He is to take care of my sheep, that is, he is to shepherd and lead the mature believers.

He is to feed my sheep, but this command is different. The sheep here are little sheep, but not young ones. It is a picture of those that are weak and have difficult lives, but yet, are no less dear.
Peter is not to leave anyone out. He is to shepherd, feed and serve God's people. He is to watch over them, protect them and teach them. He is to tell them of His love for them. You see, there is good news for us that have left the Lord, perhaps even denied Him ourselves.

The Lord doesn't change His mind about us and welcomes us to follow Him. I tell you the truth, when you were younger you dressed yourself and went where you wanted; but when you are old you will stretch out your hands, and someone else will dress you and lead you where you do not want to go. Jesus said this to indicate the kind of death by which Peter would glorify God. Then he said to him, Follow me!

The first command that Peter received was, Come, follow me and I will make you fishers of men. So, Peter's first command was also His last. Jesus said, Keep on following me! Now, Jesus is also frank with Peter. The life of faith is not for the faint-hearted. He too would someday be led to die, but this time he would make it. The hope of the resurrection would be a true hope for him.


You see, we can live lives like Peter did, boastful and arrogant, and then fail, or we can become as Peter became, humble and ready to serve.


Jesus can take your failure and make you a success. He can turn it around for you. If you have failed Him, you do not need to stay in that pattern. You can know His grace.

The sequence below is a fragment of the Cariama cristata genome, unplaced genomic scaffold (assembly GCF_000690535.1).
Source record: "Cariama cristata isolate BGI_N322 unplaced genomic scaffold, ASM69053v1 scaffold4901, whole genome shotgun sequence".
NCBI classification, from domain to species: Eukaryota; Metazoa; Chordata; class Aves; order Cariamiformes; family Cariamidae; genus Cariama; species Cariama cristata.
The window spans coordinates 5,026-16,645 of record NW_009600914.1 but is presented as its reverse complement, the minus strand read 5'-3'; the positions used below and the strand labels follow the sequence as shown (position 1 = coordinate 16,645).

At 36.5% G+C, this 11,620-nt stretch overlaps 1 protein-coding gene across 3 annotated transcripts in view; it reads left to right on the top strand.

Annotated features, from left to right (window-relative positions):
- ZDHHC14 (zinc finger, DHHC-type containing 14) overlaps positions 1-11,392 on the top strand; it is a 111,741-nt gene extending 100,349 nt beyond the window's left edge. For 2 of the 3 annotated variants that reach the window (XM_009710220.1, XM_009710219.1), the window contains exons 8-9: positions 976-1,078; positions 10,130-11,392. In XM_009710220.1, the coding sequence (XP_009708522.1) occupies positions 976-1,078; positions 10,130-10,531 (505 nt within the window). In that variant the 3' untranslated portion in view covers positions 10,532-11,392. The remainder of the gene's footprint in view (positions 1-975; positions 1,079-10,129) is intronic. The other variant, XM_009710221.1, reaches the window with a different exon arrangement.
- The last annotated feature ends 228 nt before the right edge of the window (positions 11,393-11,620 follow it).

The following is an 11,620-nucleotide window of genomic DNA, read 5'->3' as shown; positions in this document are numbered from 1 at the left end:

Jesus can take your old life and give you a new one. Jesus offered Peter new opportunity. He forgave Him and sent Him on to new responsibility.

Perhaps, you need a new start today. Perhaps, you have fallen behind. Jesus is here today to make you a new creation; old things will pass away, all things become new.

Jesus is offering you the opportunity to change. He is offering you the opportunity today. He is pursuing you. He is out to rescue you. He is ready to make your failures like successes. Now, the question is, “Are you willing? Perhaps an even more important question is, How many chances do you need?


Recognize today the futility of doing it your way, for when we attempt our way over God's, it inevitably leads to the heartache of failure.         Recognize today that you have a friend who is pursuing you, his name is Jesus, and you cannot escape his love for you, for he will meet you, right where you are. And recognize today that Jesus wants to give you a hope and a future, for He has plans to free you and prosper you as you follow Him. Now to him who is able to do immeasurably more than all, we ask God, according to his power that is at work within us, to him be glory in the church and in Christ Jesus throughout all generations, forever and ever! Amen.